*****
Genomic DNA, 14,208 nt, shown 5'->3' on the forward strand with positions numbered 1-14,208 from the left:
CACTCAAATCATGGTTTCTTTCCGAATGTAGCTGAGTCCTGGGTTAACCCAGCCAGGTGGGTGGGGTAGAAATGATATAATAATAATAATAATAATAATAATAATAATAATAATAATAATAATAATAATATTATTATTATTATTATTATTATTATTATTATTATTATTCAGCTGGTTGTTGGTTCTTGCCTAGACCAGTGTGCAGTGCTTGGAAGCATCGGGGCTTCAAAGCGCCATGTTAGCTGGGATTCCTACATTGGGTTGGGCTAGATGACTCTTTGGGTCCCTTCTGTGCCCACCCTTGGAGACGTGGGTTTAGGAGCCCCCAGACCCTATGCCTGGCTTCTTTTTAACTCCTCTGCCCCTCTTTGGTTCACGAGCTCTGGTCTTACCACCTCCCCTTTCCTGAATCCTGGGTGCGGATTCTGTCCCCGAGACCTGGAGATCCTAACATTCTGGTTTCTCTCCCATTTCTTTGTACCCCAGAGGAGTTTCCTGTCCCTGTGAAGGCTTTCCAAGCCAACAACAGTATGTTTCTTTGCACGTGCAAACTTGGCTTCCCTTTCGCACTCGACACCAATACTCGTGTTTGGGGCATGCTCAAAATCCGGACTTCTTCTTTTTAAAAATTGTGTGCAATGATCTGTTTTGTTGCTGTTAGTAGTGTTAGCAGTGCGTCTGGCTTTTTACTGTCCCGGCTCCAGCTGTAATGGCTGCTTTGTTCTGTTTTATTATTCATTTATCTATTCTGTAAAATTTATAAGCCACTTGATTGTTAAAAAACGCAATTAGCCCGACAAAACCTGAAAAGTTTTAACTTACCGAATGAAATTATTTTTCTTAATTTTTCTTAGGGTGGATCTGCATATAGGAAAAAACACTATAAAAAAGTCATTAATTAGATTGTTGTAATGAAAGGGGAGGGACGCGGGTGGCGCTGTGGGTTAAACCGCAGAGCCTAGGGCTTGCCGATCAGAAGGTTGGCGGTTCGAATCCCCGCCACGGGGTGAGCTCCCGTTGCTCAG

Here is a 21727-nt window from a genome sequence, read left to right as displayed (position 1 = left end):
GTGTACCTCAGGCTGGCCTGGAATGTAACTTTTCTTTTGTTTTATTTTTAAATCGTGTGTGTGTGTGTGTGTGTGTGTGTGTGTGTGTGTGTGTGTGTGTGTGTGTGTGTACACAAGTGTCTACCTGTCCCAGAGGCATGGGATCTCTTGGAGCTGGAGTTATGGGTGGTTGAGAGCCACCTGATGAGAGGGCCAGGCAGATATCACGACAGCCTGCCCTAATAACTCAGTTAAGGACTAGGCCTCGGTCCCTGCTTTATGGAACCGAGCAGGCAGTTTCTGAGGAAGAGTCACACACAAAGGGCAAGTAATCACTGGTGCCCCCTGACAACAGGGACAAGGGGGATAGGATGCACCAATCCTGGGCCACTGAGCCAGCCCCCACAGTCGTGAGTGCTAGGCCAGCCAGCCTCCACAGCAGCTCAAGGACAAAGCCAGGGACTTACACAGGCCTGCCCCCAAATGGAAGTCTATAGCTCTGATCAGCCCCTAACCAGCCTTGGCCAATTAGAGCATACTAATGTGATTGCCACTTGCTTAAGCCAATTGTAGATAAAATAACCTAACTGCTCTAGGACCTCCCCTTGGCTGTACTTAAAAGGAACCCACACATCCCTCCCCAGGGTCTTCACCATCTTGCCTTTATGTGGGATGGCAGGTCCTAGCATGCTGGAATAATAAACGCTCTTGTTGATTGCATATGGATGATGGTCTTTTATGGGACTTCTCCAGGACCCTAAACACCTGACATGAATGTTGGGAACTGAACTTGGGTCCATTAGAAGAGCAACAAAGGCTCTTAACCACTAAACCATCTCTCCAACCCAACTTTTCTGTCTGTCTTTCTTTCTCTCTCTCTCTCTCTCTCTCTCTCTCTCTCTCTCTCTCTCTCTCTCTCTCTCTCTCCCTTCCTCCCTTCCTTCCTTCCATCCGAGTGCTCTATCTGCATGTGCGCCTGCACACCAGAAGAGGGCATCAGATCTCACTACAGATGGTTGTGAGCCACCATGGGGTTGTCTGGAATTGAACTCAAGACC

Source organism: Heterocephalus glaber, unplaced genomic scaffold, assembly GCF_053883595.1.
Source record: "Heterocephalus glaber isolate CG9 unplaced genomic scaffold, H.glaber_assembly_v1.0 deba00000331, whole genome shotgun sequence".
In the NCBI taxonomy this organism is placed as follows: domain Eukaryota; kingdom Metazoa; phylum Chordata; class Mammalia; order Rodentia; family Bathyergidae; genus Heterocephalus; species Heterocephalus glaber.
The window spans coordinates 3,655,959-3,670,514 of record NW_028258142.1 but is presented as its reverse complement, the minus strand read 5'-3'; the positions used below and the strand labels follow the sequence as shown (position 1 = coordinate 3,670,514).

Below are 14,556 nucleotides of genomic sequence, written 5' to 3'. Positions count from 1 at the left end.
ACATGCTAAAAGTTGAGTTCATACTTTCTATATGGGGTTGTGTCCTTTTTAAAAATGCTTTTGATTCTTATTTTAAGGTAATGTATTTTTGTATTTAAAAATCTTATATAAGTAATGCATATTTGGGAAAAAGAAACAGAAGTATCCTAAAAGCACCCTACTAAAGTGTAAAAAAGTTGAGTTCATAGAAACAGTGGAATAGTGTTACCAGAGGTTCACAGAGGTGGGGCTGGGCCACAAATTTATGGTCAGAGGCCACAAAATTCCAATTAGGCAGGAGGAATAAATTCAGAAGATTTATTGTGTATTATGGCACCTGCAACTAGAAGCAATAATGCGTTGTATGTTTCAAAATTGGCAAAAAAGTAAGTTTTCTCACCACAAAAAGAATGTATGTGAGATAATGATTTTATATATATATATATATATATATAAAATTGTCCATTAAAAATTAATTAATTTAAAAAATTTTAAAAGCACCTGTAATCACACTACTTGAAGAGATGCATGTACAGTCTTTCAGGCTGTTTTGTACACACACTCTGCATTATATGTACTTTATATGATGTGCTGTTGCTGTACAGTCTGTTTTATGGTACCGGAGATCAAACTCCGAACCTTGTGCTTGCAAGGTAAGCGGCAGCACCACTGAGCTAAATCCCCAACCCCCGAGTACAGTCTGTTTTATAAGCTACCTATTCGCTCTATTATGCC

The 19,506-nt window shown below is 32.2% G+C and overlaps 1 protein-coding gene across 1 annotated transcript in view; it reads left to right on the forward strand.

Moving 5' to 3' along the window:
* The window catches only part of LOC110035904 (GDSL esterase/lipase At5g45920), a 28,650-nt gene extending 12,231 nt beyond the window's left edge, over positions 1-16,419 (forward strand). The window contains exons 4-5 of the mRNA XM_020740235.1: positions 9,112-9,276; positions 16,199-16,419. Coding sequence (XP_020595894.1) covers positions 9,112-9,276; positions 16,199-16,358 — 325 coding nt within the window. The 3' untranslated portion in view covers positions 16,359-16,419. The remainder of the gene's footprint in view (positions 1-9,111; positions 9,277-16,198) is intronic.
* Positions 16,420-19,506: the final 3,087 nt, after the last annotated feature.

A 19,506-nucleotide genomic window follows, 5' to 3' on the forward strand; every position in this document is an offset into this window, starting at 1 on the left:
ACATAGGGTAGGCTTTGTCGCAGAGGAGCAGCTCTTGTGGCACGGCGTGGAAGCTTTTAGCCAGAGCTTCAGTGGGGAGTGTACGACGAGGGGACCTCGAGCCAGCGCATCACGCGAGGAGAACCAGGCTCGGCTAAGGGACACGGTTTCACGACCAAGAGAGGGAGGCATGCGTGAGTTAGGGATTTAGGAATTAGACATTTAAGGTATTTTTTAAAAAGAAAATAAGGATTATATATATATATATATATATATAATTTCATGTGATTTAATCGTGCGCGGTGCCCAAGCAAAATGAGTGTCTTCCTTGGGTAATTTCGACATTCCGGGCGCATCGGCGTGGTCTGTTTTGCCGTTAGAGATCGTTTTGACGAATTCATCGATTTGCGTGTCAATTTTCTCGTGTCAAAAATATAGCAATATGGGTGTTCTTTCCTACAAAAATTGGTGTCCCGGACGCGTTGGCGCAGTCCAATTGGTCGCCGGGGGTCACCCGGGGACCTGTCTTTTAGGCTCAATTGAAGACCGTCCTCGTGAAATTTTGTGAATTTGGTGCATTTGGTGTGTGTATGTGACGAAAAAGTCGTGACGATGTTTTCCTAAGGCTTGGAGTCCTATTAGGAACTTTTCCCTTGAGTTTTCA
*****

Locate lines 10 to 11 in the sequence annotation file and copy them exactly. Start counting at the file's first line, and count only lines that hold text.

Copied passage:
ACATGCTAAAAGTTGAGTTCATACTTTCTATATGGGGTTGTGTCCTTTTTAAAAATGCTTTTGATTCTTATTTTAAGGTAATGTATTTTTGTATTTAAAAATCTTATATAAGTAATGCATATTTGGGAAAAAGAAACAGAAGTATCCTAAAAGCACCCTACTAAAGTGTAAAAAAGTTGAGTTCATAGAAACAGTGGAATAGTGTTACCAGAGGTTCACAGAGGTGGGGCTGGGCCACAAATTTATGGTCAGAGGCCACAAAATTCCAATTAGGCAGGAGGAATAAATTCAGAAGATTTATTGTGTATTATGGCACCTGCAACTAGAAGCAATAATGCGTTGTATGTTTCAAAATTGGCAAAAAAGTAAGTTTTCTCACCACAAAAAGAATGTATGTGAGATAATGATTTTATATATATATATATATATATATAAAATTGTCCATTAAAAATTAATTAATTTAAAAAATTTTAAAAGCACCTGTAATCACACTACTTGAAGAGATGCATGTACAGTCTTTCAGGCTGTTTTGTACACACACTCTGCATTATATGTACTTTATATGATGTGCTGTTGCTGTACAGTCTGTTTTATGGTACCGGAGATCAAACTCCGAACCTTGTGCTTGCAAGGTAAGCGGCAGCACCACTGAGCTAAATCCCCAACCCCCGAGTACAGTCTGTTTTATAAGCTACCTATTCGCTCTATTATGCC

The 19,506-nt window shown below is 32.2% G+C and overlaps 1 protein-coding gene across 1 annotated transcript in view; it reads left to right on the forward strand.